Eleanor tried to look busy, which meant doodling in her A4 notebook (eyes, zig-zags, trees) and affecting concern as she checked the intricate grid of a spreadsheet. Her quizzical, lost-in-thought look probably fooled no one. But at least she made the effort to appear industrious: a cautious slacker.
Eleanor did not detest her job; she had learned to keep its irritations to a minimum. Her team – Ivo, Francine, Niall and David – did what was required of them, and her boss, Margaret, wasn’t as bad as some of the sticklers and sadists she had encountered over the years. Niall was helpful, chatty and hopelessly disorganised. Ivo was clever but lazy, often hungover, seldom fragrant. Francine was a wizard with spreadsheets and liked to show off: today she was wearing pink chinos, ludicrously, joyously bright. She enjoyed the teasing she got. David, a family man, grey fleece on the back of his chair, just got on with things, ever reliable, a plodder. Their obedience surprised Eleanor. When she handed them items of work – work which she did not know how to do – none of them ever said No, I’m not doing it. What would she do if they rebelled? Or ignored her? She had no idea. Her power, if you could call it that, was a trick, a kind of act. Her team must have known that. But they never tested her. They played along. All of life was like this. A vast, subtle, almost elusive agreement: a willingness to pretend, to accept. It was enough, it seemed, to watch and walk and eat a sandwich and fall in love beneath the city’s sky, the soiled clouds.
Outside work, with the few friends she had collected from other times, other offices, Eleanor rarely talked about what she did all day. She feared being a bore. Talking about work was as dreary as describing a dream or the plot of a film. Fun for the narrator, dull for the listener. Francine was a committed describer of plots: ‘And then the husband found out that the man who was marrying his daughter was really an agent for Libya or Iran or one of those mad Middle Eastern places…’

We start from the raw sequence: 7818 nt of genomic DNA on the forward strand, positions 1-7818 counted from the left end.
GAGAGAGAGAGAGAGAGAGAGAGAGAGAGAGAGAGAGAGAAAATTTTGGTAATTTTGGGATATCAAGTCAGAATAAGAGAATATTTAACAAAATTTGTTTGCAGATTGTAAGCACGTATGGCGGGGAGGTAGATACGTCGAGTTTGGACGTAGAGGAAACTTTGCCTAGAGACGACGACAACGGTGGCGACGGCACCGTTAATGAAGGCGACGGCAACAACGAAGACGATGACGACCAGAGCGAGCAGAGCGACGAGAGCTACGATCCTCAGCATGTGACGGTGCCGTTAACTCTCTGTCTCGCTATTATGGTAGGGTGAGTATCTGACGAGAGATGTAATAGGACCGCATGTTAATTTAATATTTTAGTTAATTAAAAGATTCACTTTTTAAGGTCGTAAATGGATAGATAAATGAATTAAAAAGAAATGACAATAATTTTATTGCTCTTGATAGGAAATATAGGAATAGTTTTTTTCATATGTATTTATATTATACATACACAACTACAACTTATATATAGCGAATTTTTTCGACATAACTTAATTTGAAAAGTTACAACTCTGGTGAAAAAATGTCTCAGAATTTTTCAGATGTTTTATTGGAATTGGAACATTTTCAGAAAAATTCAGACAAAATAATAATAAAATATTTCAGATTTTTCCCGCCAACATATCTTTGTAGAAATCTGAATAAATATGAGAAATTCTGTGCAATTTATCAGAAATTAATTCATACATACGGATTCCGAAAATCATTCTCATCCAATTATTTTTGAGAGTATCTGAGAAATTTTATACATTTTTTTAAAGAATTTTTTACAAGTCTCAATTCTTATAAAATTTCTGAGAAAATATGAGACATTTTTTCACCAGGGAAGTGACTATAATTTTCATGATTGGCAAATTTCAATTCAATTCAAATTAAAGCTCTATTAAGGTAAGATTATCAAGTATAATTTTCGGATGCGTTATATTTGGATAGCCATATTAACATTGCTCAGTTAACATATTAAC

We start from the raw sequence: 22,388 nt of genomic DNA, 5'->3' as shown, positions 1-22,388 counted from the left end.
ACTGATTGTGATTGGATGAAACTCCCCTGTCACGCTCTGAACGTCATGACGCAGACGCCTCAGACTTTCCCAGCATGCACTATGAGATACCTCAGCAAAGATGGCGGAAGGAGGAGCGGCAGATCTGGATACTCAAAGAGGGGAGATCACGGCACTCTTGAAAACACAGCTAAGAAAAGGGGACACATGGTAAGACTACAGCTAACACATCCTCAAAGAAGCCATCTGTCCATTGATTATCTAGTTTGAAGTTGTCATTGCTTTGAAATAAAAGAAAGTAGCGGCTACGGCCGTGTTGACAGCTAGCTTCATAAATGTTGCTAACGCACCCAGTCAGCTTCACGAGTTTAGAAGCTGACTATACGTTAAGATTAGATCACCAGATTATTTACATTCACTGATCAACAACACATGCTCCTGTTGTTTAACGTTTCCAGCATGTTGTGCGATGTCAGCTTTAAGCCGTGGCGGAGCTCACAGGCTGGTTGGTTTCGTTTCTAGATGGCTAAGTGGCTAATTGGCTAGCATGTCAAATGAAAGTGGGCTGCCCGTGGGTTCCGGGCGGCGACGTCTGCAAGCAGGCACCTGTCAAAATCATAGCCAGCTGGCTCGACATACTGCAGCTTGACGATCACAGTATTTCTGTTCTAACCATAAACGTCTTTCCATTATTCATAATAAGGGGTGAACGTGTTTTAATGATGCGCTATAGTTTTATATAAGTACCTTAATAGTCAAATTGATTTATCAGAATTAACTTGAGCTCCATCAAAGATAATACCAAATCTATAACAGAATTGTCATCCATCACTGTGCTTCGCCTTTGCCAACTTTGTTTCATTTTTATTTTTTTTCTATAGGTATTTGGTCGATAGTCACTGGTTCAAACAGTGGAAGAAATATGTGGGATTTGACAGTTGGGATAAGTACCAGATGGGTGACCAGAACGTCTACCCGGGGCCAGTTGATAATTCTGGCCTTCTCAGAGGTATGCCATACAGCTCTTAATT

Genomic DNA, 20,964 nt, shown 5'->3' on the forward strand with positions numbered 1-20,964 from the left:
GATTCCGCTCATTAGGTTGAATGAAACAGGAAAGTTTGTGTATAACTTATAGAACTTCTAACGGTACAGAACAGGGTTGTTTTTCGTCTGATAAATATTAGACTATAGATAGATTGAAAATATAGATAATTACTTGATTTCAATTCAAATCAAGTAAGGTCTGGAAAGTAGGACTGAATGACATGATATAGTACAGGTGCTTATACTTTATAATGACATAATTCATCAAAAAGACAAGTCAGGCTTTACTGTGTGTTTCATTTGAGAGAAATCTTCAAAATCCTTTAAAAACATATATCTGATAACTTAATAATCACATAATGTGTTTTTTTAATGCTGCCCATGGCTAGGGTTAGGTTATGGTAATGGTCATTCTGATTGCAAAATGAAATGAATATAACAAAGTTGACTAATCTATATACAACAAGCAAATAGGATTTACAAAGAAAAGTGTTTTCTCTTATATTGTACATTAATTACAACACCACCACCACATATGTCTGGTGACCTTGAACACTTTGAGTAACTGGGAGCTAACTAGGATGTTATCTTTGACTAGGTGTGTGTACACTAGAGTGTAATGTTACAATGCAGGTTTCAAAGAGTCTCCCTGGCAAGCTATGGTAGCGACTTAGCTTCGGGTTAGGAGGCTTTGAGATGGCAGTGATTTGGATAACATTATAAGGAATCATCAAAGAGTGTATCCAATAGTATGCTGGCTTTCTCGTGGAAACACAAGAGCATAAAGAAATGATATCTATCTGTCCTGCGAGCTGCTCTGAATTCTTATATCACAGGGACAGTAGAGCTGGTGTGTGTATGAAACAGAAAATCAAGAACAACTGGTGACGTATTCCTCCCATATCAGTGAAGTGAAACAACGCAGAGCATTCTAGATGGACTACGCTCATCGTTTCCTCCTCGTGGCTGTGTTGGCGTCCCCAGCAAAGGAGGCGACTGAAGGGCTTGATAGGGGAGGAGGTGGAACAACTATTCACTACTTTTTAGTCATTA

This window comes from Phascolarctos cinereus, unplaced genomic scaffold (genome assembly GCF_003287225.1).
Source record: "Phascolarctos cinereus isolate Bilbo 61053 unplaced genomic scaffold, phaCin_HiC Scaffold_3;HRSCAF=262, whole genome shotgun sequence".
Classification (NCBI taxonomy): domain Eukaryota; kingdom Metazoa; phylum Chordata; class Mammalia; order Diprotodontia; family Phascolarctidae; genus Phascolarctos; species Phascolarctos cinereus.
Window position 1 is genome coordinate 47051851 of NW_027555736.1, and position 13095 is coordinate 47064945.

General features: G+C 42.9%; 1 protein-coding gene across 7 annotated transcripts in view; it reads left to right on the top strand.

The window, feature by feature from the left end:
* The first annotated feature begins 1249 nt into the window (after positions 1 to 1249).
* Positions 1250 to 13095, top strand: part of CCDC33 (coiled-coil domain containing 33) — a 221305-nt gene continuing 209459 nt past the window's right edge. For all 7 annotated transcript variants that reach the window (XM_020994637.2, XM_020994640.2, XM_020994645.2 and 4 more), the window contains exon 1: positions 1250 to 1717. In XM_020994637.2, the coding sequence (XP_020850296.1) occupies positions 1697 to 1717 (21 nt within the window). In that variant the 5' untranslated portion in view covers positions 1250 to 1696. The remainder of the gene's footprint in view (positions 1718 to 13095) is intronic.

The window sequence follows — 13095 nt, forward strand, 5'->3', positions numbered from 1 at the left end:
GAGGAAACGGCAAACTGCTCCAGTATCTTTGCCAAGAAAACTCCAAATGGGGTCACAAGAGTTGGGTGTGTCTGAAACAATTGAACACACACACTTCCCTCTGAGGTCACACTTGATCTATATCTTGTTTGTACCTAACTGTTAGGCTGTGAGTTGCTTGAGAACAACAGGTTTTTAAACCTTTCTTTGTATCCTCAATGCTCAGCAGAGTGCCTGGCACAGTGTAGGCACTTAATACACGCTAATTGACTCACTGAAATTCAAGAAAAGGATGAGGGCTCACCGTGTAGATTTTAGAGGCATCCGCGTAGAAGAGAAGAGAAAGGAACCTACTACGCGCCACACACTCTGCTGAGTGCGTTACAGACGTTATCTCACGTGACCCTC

Eleanor’s dad had talked about his work every night. It was a ritual. His shadow would appear against the patterned glass of the front door. Gloom and grievance followed him into the dining room, where the telly fizzled with the last cartoons of the day. Over dinner he would talk about work, about what had and hadn’t been done. Eleanor sat in the drizzle of his words. Her father analysed his colleagues’ motives, questioned their ethics and intelligence. Life and its players had conspired against him. Eleanor and her brother would sit and chew their dinner as the voice thickened around them. His words were a kind of dusk, filling the room with dark weather, currents of accusation and censure. Eleanor’s mother never said anything.
When she was old enough, at sixteen, Eleanor had packed a suitcase and said goodbye to the rooms that had watched and measured her childhood, listened to her night-time whispers. She’d said farewell to the smell of braised beef and laundered linen; the garden with its roses and shrubs; the swan-shaped vase in which her father kept his pools coupons and receipts; the radio fizzing with talk of war and revenue, never music.
It had turned out to be an incomplete escape. The dusk of childhood followed her into adulthood, and it was an adulthood that never seemed to get going; it felt conditional, flimsy, partial, as though some vivid piece of information had been denied her.